Journalism and Ethics in India

By Steve Byers

I recently spent a couple of weeks teaching a Marquette University Diederich College of Communication-sponsored journalism workshop in Ahmadabad, India, so I was struck by this story from Bloomberg View concerning journalism at the two top —and growing —print newspapers in India. Together they sell more than five million newspapers a day.

Basically, the story attacks the journalism of the two, the Times of India and the Hindu, finding it lacking in much of the basic integrity as well as professionalism seen in journalism around the world.  I talked with executives from the Times of India, and both in informal and formal speeches they echoed some of the concerns about how journalism is practiced in their country.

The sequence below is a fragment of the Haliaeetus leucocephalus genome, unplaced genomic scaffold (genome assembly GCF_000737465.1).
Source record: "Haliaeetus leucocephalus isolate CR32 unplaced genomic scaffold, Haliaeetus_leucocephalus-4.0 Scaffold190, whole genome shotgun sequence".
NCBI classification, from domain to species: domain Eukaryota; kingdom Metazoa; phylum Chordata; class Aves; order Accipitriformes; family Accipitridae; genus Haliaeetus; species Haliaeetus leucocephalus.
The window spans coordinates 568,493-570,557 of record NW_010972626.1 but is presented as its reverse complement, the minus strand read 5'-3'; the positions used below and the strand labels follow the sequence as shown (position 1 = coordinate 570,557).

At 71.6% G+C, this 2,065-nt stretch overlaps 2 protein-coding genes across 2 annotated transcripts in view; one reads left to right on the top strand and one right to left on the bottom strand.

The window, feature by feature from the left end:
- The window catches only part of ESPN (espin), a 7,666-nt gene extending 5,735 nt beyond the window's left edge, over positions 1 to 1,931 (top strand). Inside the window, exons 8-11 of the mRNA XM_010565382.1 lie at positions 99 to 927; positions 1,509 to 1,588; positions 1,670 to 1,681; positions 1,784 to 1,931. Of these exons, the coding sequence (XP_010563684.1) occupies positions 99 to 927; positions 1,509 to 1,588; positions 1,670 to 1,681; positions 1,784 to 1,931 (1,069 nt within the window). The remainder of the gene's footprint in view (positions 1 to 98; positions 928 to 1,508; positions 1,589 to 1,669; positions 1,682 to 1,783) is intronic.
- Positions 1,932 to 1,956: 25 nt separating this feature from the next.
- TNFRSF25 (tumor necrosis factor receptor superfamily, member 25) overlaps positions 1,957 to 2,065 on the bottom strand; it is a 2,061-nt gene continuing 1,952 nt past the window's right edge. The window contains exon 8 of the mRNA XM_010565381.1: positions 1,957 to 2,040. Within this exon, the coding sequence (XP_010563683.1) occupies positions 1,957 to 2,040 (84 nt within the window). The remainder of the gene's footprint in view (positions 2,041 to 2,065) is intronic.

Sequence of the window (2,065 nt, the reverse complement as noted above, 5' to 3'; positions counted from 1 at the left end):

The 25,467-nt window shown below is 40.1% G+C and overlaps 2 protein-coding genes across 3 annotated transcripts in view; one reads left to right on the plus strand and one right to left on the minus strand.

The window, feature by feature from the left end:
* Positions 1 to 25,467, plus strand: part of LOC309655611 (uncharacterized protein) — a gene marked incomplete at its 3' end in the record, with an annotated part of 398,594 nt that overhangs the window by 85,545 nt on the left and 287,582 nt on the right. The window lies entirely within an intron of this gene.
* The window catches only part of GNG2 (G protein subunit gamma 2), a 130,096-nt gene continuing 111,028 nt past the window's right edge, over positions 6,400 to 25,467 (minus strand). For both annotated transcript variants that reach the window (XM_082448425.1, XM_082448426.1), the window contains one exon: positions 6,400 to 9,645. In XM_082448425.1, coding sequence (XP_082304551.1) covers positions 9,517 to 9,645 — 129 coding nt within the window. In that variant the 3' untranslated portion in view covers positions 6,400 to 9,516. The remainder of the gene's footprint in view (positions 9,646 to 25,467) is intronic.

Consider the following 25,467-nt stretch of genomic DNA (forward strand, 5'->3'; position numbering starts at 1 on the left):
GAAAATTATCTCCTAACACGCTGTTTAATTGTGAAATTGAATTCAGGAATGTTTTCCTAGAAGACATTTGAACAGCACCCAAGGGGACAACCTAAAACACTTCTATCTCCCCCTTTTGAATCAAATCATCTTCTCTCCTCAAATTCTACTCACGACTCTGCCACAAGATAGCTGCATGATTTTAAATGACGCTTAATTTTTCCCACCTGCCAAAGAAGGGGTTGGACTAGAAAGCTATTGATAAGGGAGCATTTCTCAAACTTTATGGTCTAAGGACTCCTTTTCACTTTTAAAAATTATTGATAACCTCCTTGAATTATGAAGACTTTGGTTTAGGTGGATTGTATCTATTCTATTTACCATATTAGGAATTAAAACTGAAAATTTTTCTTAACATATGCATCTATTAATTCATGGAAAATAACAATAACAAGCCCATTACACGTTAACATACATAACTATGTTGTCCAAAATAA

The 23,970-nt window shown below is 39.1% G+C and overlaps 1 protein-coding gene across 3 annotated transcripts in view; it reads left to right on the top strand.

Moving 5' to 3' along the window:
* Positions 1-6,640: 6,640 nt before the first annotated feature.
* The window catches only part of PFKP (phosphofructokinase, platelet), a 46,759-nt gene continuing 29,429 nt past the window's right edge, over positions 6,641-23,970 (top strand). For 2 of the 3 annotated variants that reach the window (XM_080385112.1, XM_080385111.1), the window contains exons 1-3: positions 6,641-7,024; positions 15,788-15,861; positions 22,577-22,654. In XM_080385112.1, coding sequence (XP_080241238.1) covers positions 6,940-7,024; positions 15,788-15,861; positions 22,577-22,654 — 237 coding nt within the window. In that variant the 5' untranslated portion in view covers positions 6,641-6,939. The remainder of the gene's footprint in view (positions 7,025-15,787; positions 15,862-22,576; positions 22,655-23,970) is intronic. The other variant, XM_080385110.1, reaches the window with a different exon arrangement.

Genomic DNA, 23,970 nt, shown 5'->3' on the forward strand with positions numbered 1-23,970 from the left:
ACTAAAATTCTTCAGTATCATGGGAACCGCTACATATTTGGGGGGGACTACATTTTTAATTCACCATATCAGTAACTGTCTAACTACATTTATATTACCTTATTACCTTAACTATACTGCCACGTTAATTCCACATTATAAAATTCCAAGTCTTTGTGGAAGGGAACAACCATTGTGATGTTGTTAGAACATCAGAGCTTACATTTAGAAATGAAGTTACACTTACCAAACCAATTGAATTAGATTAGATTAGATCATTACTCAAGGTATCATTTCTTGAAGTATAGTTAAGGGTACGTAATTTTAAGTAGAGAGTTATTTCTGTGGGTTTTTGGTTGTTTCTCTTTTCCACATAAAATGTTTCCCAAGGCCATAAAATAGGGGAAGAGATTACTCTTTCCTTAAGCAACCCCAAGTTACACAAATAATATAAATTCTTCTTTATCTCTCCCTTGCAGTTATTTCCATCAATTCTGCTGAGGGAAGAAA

Further, Father Vincent Braganza, head of St. Xavier’s College, which promoted the workshop we taught, was quite open in his disappointment concerning journalism in India, which he said was shallow, lacking in ethics and rife with errors — all elements of the Bloomberg story.

My view after reading the Indian papers for two weeks, is that the criticism is quite true. The Times of India would be considered sensationalist by American standards. Word choice is atrocious, and errors are common. Frankly, the Hindu is dull.

Father Braganza’s solution is the teaching of journalism, which is rare in that country. Only a handful of journalism programs exist, he said, with most journalists trained in English departments. Father Braganza says that means they lack grounding in ethics and philosophy. That would explain the shortcomings seen in the Bloomberg piece. Despite growing sales, that lack of professionalism bodes ill for India’s future.

Steve Byers is an Assistant Professor in the Department of Journalism at Marquette University’s Diederich College of Communication.

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